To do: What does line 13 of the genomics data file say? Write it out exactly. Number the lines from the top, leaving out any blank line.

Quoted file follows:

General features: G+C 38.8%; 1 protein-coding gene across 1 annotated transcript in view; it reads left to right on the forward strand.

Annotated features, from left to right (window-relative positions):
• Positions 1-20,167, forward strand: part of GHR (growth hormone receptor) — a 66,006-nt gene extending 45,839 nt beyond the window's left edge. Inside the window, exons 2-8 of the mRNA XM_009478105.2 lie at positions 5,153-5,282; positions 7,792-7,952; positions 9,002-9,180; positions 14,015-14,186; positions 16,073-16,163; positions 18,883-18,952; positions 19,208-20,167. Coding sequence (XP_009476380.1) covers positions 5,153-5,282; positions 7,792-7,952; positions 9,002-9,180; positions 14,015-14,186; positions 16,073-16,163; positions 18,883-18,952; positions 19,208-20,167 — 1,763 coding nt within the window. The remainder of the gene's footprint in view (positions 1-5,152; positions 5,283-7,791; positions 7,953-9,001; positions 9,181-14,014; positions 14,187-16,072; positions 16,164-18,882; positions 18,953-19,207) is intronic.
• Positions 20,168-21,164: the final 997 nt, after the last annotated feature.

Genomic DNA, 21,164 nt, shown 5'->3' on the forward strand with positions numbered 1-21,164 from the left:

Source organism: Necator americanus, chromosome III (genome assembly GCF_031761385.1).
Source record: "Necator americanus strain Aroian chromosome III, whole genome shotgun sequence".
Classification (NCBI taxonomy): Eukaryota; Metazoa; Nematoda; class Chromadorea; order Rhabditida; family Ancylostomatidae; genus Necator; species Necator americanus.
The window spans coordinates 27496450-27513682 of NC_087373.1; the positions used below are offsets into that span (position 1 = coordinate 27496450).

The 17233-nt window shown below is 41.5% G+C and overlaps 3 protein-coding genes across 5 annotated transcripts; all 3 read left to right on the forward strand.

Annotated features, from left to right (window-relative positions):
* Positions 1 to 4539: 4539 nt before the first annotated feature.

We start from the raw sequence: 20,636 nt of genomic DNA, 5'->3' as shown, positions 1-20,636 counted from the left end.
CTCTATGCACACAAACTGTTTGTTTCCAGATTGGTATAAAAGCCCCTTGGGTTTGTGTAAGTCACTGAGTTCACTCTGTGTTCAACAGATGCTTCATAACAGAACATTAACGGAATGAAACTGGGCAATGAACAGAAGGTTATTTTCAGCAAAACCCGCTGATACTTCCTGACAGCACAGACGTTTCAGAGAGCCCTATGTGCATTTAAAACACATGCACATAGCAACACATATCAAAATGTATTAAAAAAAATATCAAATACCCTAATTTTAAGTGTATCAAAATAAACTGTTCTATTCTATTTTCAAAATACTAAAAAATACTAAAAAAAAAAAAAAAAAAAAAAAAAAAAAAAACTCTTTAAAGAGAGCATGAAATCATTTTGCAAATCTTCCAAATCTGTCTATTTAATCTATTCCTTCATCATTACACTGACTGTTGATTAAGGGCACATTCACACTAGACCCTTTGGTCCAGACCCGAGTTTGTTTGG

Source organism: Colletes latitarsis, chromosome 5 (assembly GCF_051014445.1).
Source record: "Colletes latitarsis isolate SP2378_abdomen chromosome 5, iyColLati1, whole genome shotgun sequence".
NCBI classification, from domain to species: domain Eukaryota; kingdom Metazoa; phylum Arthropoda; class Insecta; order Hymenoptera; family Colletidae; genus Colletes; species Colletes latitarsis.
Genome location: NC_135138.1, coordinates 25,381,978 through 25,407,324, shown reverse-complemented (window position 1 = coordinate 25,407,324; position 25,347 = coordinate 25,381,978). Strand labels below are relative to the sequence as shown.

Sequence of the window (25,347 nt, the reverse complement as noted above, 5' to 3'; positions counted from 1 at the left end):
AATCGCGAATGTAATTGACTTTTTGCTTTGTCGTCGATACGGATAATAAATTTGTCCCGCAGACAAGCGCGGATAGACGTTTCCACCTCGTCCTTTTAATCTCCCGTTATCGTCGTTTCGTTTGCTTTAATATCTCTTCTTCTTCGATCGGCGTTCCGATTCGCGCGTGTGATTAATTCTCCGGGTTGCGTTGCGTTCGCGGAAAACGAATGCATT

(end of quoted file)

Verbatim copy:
We start from the raw sequence: 20,636 nt of genomic DNA, 5'->3' as shown, positions 1-20,636 counted from the left end.